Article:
Storms passed through North Aurora early Saturday morning and my little dog Schatzi was fit to be tied. I wrapped her in a thunder shirt, lay down on the sofa beside her, and stroked her neck until dawn. As a result, I was too tired to attend my Saturday morning Early Riser get-together at the Limestone Café in Batavia.
I hated to miss that gathering of friends, who are also connected to the writing world. Energy is high–creative people bonding at the top of the day. We support each other in our artistic endeavors. My new book, Where the River Runs Deep (WTRRD), is dedicated to the Early Risers.
Open Sky Poets met in the afternoon. Six or seven of us get together every two weeks or so to read our work, receive critiques, and good advice.
In WTRRD, character Amen Hotep Jones is a poet and since I created him, it is, of course, I, who wrote his poems. I tried to find a voice for him, separate from my own. Whether or not I was successful has yet to be determined. Amen was African American, grew up in the Carolina swampland, and ended up in an Illinois prison. The following, part of “The Astarte Poems,” are his:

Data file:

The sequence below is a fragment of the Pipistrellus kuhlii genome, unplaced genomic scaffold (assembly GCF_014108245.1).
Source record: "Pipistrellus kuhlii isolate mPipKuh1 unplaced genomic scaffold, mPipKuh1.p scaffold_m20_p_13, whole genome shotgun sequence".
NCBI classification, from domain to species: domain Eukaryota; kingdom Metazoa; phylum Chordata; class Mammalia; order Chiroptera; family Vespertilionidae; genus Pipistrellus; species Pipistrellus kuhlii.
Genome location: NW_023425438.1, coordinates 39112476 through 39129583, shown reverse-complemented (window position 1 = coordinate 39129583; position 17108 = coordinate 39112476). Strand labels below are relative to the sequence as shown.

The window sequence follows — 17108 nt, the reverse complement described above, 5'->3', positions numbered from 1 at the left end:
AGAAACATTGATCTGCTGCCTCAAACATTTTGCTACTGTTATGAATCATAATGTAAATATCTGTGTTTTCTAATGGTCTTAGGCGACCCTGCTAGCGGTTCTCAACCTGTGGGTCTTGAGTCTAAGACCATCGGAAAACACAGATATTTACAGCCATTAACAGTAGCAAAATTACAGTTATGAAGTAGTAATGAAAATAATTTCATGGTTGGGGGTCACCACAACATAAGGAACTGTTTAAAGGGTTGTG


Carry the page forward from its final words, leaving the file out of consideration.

I saw you laying in a box
A dove sitting on your head,
Your breasts peaked like stiff egg whites.
I behold you, woman of clay.
Your laughter is an aria of joy.
Be the sonar of love
where the river is deep.
Wake us all.
Wake us all.
Velvet skin, like a hound’s ear.
During the night, did the honey bees sting your lips?
Did you comb the night into your hair?
And is the moon your tiara?
My sweet puppy, BoPeep, is part hound. And I was probably thinking of her with Amen’s mind when I wrote the first line. I can see BoPeep, ever watchful for rabbits, running along beside him on the banks of the Orchy River.